Energy Savers – the Efficiency and Comfort Experts

The reasons to insulate are many and understanding how insulation works can help you see its true value. From the moment Energy Savers insulates your home or business, the energy savings and increased comfort begin.

An Introduction to Insulation
Although everyone agrees that insulation is an important element of any building, most people aren’t clear on how it works to improve interior comfort and reduce heating and cooling costs nor are they aware of the multiple places energy is lost in a building. As an Owens Corning® Certified Energy Expert® we understand the science behind the building envelope and can suggest the best solution to address your insulation needs.

Why Insulate?
Insulation is an important piece of the energy efficiency puzzle for residential, commercial and industrial structures. It is one of the most cost-effective ways to improve interior comfort and reduce monthly heating and cooling bills. Insulation is also an excellent noise absorber and helps to reduce sound transmission from both outside and within a structure, creating a quieter space with less reverberation.

Whether you are remodeling a home or building a new business space, well-installed insulation offers a host of short-term and long-term advantages:

  • Increased, more consistent interior comfort all year long
  • Reduced energy usage
  • Lower heating and cooling costs
  • Less wear and tear on HVAC equipment
  • Reduced noise transmission for a quieter space
  • Improved air quality for better health
  • Reduced moisture intrusion
  • Less overall environmental impact

Call us today at 502-817-8400 or fill out the form for a free estimate and learn how we can help you save energy.

How Insulation Works

Warm air naturally flows from higher temperature areas to lower temperature areas, creating temperature fluctuation within a space. That means that in the cold winter months the heated air in your home or commercial building tries to escape to the outdoors, while in the warm summer months, the hot air outside tries to force its way in to your nicely conditioned space. Insulation wraps your home in a protective blanket, reducing heat flow in order to keep the heat out during warmer months and the heat in during cooler months.

Insulation alone may not always solve your interior comfort concerns. Quite often it is necessary to seal areas where air can infiltrate the building with caulk or other air sealing materials, forming a comprehensive system that helps maintain consistent temperatures and moisture levels, keeps out allergens, reduces energy usage and decreases monthly heating and cooling bills.

What Is R-Value?

The performance of insulation is typically measured by a common standard known as R-value. The “R” in R-value stands for resistance to heat flow. The higher the R-value, the higher the level of resistance and the greater the insulating power. R-value requirements vary depending on climate and building type as well as local energy codes, which establish the minimum level of insulation needed to create an effective thermal enclosure.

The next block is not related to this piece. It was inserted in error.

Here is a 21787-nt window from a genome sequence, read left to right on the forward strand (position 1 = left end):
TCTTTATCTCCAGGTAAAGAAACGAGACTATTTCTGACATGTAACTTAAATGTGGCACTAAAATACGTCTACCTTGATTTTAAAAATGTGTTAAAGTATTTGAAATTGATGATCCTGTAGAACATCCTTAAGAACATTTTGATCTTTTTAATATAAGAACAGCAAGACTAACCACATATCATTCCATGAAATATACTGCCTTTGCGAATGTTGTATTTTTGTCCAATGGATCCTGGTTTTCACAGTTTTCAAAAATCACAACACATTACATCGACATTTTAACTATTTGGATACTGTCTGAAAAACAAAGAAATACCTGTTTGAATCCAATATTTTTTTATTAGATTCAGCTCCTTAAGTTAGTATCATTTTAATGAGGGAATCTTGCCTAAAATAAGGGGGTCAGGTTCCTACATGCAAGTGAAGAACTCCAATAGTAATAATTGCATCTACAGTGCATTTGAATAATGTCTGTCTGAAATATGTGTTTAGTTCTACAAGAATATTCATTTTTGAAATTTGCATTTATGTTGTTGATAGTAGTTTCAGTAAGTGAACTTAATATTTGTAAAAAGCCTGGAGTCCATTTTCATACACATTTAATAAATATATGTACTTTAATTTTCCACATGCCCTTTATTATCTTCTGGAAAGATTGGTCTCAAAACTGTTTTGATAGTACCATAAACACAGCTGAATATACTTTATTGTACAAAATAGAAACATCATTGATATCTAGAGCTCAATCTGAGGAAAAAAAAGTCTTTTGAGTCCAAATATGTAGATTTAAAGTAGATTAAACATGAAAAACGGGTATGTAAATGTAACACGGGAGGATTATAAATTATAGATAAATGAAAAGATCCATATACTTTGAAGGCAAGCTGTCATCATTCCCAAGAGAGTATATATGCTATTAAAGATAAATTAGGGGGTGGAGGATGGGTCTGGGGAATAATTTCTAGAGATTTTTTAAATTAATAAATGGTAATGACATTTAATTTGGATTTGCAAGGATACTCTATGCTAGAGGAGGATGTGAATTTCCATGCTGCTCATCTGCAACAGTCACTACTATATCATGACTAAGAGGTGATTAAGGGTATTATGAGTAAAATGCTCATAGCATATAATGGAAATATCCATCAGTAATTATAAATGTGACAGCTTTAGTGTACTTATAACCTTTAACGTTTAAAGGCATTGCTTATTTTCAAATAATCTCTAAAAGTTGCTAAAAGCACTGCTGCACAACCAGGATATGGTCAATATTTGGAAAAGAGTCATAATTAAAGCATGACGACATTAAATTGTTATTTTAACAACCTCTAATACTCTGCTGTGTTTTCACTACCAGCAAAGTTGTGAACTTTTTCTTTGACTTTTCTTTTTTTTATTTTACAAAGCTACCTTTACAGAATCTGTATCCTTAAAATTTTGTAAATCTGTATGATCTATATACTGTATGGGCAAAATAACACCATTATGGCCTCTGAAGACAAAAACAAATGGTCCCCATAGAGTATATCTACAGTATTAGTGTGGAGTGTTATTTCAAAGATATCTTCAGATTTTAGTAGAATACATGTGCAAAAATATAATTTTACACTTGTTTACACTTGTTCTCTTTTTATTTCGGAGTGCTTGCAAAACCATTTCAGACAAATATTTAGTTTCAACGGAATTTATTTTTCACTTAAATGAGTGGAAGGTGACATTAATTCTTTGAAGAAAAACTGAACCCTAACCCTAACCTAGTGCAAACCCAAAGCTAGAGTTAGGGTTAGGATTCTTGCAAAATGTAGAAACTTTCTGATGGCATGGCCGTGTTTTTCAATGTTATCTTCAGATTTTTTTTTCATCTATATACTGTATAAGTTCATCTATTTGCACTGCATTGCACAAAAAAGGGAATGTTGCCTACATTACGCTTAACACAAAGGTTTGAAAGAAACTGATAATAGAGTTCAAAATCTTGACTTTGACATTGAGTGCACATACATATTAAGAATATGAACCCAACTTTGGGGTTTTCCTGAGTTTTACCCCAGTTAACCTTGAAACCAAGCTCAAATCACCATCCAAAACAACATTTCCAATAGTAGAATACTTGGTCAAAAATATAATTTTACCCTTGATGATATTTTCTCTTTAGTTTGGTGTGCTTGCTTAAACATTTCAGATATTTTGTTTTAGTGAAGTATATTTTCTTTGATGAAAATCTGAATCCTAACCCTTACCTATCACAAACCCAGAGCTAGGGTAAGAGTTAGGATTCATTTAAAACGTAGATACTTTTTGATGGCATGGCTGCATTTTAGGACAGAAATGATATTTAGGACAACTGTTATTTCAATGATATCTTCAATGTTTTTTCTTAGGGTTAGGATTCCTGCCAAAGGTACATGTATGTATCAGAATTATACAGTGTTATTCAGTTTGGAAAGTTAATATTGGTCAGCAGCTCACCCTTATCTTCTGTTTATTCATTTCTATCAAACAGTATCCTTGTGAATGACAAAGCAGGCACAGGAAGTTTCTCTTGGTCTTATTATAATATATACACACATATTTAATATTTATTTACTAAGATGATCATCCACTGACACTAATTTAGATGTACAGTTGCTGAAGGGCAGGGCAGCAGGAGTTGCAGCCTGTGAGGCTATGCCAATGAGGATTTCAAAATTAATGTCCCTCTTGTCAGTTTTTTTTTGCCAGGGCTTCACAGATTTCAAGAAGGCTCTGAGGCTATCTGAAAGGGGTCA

How Much Insulation Is Enough?
The amount of insulation needed varies depending on location, building type and materials. ENERGY STAR, a U.S. Environmental Protection Agency (EPA) program that promotes superior energy efficiency, provides recommended and cost-effective insulation levels for homes across the country based on climate zones and are specified by R-Value. R-Value measures the ability of insulation to resist heat traveling through it, with a higher R-Value indicating better thermal performance. A properly insulated home is a comfortable, efficient home.

The image below shows the different climate zones and the recommended insulation levels for retrofitting existing wood-framed buildings. According to the North American Insulation Manufacturers Association (NAIMA), more than 90% of homes in the U.S. are under-insulated*. Energy Savers has well over a decade of expertise working in Kentucky and Southern Indiana and we have a broad knowledge of the current code requirements. We will be happy to suggest custom-tailored solutions for your needs that will meet or exceed these requirements and help make sure your home isn’t part of that 90%!

Things to Consider When Insulating

  • What type of insulation is being used?
  • Does the insulation meet or exceed local building codes and national recommended insulation levels?
  • How effective is the insulation for thermal and acoustical performance?
  • Is the insulation resistant to moisture, insect and rodent infestation and settling?
  • Is the insulation material safe and environmentally friendly?
  • Is the insulation cost effective?

Where to Insulate?
In residential structures, insulation should be installed in walls, floors, attics, basements and crawlspaces. A more detailed list includes:

  • Ceilings with unheated spaces above, including dormer ceilings
  • Knee walls of attic spaces finished as living areas
  • Sloped walls and ceilings of attics finished as living areas
  • Cathedral or vaulted ceilings
  • Around perimeters of slabs
  • Floors above vented crawl spaces
  • Floors over unheated or open spaces such as over garages or porches
  • Basement walls
  • Band and header joists
  • Interior walls, ceilings or floors where extra sound control is desired
  • Floors over unconditioned basements